2:00 – 5:00pm, Saturday, 3/28, at TBA off-site location
HASHTAGS: #4C20 & #SW03
We are thrilled to announce that Handcrafted Rhetorics will be run as a Saturday workshop this year! While we are still working to secure our offsite meeting location (which means that the details of the workshop will change depending on where we meet), here’s our proposal:
On July 21, 2018, Forbes magazine published an opinion piece by economist Panos Mourdoukoutas arguing that “Amazon Should Replace Local Libraries to Save Taxpayers Money.” Pushback from the public — particularly public librarians — was so strong, swift, and well-grounded in economic and democratic realities that Forbes pulled the article down within two days. (It is, of course, archived online by the American Library Association.) The same day the article was deleted, Crystle Martin (2018) explained on the Young Adult Library Services Association’s blog what Mourdoukoutas missed: that libraries play vital roles in “defending free speech, protecting the privacy of users, supporting lifelong learning, and creating an informed citizenry who can participate in the democratic process. But perhaps what is most disturbing about his suggestion is that he completely ignores the fact that there are millions of Americans living in poverty who cannot afford to purchase books and other materials, and who do not have access in their homes to current digital tools or high speed Internet.” As part of our commons, libraries are vital to our collective life — important even for those who don’t use them.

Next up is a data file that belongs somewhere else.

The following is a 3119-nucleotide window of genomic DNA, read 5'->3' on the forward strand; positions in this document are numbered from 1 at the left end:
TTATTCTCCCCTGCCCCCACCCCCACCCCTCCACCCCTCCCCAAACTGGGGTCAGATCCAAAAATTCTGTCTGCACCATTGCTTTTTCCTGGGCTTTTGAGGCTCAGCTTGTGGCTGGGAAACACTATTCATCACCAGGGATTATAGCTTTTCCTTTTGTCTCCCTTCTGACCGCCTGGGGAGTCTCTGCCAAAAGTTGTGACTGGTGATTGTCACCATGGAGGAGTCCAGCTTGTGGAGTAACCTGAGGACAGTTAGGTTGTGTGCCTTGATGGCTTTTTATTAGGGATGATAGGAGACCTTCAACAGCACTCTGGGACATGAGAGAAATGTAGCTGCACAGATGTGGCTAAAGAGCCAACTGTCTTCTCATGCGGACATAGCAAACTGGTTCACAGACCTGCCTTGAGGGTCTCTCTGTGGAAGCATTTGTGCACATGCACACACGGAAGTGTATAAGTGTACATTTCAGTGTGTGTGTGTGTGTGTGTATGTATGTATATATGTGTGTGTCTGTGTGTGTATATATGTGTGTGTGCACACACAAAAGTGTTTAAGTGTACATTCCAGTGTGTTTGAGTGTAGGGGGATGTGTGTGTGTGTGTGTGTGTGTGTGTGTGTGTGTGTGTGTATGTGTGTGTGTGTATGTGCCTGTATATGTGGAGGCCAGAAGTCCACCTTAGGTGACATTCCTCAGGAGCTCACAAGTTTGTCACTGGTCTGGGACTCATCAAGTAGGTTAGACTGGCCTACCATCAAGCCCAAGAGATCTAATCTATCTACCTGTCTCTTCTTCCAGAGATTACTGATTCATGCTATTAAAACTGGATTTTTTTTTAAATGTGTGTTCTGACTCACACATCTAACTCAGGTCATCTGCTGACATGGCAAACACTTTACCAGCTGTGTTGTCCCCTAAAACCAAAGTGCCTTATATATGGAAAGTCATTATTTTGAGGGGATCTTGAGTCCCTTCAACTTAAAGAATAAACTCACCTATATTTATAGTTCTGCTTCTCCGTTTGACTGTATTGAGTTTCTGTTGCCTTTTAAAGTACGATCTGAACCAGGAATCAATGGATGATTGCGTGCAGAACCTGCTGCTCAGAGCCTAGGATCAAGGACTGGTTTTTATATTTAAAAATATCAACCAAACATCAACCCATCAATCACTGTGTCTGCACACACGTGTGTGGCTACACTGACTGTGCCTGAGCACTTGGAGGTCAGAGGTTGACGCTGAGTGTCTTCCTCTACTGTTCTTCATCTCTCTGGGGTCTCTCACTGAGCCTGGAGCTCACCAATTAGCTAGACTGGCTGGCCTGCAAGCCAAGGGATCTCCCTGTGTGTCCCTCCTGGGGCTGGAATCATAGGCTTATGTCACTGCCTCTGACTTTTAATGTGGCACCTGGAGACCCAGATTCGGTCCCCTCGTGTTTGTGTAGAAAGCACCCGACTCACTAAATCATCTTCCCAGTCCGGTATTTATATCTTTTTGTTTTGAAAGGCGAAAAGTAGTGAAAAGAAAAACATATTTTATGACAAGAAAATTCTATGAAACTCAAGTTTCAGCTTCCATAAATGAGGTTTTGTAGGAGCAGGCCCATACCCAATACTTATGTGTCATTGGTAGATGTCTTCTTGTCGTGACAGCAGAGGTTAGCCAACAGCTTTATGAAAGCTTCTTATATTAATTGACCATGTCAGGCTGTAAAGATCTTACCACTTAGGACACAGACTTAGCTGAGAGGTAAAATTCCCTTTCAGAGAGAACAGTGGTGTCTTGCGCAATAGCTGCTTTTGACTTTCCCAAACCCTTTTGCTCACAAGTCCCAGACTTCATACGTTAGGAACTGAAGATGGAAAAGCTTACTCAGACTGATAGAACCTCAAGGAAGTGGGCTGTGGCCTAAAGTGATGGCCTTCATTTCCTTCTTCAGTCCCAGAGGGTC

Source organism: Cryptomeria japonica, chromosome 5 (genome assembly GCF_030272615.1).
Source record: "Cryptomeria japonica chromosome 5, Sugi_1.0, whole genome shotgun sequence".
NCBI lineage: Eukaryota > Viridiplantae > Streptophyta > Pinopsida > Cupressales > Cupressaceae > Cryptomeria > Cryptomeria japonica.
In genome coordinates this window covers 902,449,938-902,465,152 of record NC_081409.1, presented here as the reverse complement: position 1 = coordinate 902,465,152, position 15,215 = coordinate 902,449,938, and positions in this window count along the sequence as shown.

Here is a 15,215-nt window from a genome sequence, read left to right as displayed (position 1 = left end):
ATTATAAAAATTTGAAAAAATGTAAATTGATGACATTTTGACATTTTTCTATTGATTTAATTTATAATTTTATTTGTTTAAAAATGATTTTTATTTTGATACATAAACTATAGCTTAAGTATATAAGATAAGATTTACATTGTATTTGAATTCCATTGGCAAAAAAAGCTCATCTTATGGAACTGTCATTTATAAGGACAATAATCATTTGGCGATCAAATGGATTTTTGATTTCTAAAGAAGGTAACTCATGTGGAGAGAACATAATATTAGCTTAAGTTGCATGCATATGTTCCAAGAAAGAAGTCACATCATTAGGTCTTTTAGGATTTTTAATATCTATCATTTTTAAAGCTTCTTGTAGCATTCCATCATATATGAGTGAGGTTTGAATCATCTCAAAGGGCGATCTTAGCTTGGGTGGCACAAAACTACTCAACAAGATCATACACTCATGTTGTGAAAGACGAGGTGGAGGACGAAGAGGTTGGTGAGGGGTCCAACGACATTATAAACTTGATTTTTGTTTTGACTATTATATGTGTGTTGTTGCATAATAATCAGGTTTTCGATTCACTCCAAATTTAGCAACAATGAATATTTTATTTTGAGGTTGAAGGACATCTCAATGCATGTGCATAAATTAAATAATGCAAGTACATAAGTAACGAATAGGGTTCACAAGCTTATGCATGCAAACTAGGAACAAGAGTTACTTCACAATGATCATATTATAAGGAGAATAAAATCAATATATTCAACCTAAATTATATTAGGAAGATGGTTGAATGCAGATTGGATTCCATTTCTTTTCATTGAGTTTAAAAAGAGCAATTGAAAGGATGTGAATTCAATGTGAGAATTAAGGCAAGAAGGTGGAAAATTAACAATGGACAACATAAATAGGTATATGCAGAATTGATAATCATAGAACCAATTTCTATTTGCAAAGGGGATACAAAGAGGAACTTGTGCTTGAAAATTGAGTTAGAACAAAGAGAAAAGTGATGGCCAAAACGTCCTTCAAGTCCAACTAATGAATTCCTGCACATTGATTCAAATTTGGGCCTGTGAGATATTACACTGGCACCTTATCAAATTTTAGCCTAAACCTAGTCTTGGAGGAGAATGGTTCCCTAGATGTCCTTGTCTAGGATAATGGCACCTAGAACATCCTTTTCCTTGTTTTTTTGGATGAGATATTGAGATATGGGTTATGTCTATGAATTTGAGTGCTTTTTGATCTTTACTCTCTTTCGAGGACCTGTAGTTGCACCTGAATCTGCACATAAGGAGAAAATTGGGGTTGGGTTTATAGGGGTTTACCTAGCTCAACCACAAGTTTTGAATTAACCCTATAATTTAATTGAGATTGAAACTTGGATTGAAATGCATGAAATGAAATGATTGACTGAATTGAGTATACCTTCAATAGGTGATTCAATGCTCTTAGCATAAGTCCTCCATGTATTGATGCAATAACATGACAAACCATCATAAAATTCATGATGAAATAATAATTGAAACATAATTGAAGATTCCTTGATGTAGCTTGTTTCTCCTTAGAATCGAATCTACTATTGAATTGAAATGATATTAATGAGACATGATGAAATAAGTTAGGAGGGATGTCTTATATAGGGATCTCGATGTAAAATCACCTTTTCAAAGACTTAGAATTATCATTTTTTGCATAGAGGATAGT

Since American communities began establishing and advocating for public libraries in the 18th century, we have understood them as more than repositories of books, and today public libraries are a common place for adult education, English language instruction, re-entry and job training programs for people newly out of prison, after-school and summer activities for children and teenagers, and year-round community events (Klinenberg 2018). Andrew Carnegie referred to libraries as “palaces for the people,” an important part of what sociologist Eric Klineberg (2018) calls “social infrastructure,” or “the physical places and organizations that shape the way people interact” and build social stability and resilience in communities (p. 5). It is no surprise, then, that public libraries and librarians have been at the forefront of what our group has been calling “handcrafted rhetorics,” pursuing the democratic promises that the maker movement itself has frequently fallen short on (Sivek 2011; Morozov 2014; Willett 2016).